So, today is the 2nd of December. We’ve been since the 18th of October. On the 23rd of October a guy in an out of control power boat hit us severely damaging the bow of our boat. We’ve been arguing with the man’s insurance company since then. They have basically refused to help, pay or otherwise alleviate the problem caused by their client.
A few days ago I hired a lawyer. I’ll leave it at that for now. But, suffice it to say I didn’t want to do that, but now I plan to get my money one way or another.
I will say that the marina is just an “ok” place to be. But, there are hidden costs as well. Electricity apparently used to be included in the docking fees. In fact, they were very careful not to even mention electricity to us as part of the bill and we only discovered accidentally in conversation with a marina employee and another sailor here (who was also caught by surprise) about the extra fees if you’re on the docks.
The new docks (we’re actually in the “Pit” on a newer floating dock) are nice. The old docks are dilapidated so are coming out this winter for new docks to be installed. The workers are almost all family members, Cobbs, Duvals, etc. And the marina has been here a long time, surrounded by 3 others who are apparently owned by the competition, and have caused a lot of issues for this marina.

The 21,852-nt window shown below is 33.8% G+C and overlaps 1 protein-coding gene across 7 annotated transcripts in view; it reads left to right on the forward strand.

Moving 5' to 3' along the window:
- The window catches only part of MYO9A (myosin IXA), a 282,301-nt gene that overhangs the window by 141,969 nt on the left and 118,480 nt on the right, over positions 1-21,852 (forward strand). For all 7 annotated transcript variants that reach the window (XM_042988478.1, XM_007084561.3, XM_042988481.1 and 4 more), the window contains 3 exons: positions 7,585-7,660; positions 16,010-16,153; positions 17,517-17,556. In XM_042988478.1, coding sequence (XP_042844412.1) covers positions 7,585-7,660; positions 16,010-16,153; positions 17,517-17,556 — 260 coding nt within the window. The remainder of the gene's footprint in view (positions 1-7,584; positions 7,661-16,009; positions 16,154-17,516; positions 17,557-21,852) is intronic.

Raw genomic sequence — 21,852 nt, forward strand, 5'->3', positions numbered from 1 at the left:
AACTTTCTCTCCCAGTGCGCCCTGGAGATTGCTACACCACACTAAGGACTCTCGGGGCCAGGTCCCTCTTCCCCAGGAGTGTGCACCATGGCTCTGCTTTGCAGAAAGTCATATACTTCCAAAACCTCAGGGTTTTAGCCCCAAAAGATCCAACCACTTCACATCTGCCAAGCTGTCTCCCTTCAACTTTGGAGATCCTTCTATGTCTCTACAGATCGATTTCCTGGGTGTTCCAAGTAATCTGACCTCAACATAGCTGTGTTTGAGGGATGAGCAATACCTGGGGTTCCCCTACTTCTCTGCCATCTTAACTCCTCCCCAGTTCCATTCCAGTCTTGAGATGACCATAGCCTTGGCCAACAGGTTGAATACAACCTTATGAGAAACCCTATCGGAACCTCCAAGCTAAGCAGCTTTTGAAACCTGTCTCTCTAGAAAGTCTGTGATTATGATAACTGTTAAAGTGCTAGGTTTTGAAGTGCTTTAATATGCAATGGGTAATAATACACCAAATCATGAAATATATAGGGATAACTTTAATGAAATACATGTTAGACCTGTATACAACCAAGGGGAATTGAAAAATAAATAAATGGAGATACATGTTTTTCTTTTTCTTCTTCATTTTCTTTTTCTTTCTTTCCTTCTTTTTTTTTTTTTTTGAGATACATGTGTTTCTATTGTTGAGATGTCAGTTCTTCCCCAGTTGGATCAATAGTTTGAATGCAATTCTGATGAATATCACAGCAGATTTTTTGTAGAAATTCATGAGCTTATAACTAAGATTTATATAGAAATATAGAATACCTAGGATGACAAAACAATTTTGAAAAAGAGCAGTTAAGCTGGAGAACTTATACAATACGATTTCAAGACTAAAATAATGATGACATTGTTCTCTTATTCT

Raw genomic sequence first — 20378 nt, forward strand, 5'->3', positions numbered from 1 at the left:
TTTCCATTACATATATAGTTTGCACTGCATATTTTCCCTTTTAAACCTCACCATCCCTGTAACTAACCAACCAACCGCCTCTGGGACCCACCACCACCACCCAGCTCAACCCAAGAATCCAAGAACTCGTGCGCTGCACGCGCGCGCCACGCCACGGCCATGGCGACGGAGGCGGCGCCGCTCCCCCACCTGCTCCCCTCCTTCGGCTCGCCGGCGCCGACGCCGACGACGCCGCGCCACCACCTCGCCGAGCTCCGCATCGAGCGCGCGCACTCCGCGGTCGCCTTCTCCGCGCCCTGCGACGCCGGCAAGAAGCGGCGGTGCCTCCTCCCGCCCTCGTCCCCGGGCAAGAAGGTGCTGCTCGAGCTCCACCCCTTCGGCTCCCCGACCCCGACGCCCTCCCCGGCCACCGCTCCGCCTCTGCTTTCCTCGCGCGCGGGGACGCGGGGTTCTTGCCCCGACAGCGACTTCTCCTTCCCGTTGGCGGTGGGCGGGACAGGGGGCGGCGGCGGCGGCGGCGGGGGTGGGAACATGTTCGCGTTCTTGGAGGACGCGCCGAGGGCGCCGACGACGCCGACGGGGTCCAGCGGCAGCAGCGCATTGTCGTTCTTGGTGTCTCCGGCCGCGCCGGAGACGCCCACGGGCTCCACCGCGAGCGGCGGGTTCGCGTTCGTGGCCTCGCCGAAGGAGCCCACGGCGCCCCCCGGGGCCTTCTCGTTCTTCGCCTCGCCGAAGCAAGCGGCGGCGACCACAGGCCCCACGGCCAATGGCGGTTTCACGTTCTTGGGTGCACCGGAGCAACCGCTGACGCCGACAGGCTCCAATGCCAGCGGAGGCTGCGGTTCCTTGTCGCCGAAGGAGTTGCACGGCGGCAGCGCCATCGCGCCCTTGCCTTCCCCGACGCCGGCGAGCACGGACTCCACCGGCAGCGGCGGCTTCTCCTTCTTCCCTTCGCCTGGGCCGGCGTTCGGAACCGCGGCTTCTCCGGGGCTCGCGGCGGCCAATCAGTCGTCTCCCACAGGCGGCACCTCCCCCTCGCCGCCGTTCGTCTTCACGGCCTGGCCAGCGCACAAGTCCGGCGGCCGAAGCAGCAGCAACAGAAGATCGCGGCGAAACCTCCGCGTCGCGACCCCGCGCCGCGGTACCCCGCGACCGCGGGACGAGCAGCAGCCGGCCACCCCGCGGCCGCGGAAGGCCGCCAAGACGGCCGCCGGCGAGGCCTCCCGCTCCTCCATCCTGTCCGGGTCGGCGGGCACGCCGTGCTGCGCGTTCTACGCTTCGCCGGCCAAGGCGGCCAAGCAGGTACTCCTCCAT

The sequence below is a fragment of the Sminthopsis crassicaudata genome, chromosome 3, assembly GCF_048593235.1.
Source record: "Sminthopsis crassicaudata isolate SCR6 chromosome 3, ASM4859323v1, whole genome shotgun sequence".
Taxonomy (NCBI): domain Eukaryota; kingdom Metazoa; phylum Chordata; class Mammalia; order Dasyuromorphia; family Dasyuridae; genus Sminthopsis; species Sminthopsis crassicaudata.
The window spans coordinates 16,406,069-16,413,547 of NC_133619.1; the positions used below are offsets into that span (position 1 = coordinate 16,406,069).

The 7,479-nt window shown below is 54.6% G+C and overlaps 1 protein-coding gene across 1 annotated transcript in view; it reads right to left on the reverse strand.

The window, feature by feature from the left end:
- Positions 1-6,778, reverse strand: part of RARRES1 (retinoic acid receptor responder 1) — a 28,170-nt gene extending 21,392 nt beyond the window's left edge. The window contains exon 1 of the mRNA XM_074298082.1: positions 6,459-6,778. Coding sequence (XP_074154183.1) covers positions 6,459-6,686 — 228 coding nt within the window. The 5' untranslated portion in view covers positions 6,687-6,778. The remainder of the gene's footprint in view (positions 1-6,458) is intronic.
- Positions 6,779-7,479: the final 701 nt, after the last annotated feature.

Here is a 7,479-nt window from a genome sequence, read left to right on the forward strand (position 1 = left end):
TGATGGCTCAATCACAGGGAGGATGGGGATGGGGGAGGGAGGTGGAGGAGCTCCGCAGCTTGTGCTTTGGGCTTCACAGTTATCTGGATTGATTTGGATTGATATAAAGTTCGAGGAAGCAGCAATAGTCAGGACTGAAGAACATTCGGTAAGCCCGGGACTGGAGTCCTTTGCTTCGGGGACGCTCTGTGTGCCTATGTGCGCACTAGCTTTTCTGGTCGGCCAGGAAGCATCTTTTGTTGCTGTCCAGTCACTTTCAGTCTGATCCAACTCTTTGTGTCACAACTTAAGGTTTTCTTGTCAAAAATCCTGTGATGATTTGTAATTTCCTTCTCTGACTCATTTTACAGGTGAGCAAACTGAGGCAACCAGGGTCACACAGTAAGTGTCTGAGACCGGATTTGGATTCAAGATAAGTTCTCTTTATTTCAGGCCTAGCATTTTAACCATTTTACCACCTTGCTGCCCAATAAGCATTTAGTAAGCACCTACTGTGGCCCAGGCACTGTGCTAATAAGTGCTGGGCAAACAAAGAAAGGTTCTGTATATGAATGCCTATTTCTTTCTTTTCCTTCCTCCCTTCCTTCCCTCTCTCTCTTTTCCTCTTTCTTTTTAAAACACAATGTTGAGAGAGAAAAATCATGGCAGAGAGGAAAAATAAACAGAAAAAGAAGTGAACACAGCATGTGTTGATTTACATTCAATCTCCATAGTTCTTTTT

All in all, we’ve not had a horrible stay here, except to say, we had to STAY here. We wanted to be in Florida by Thanksgiving, not sitting confined to a dock here in Norfolk, Virginia. We’ve been up against every brick wall you can imagine until today.
Today I finally convinced them that the mast needed to go on, TODAY. Yesterday they wouldn’t do it due to rain (Ok, that could be a safety issue, but they were still hauling out boats yesterday….).
In speaking to contractors around here, apparently the speed with which things gets accomplished depends on who is paying, how they are paying, and how well the marina knows them. Several boats have come and gone under “emergency conditions” (Not that us getting here wasn’t an emergency condition, it started out alright, but rapidly turned INTO an emergency). And they were in and out in hours or a day, as opposed to weeks.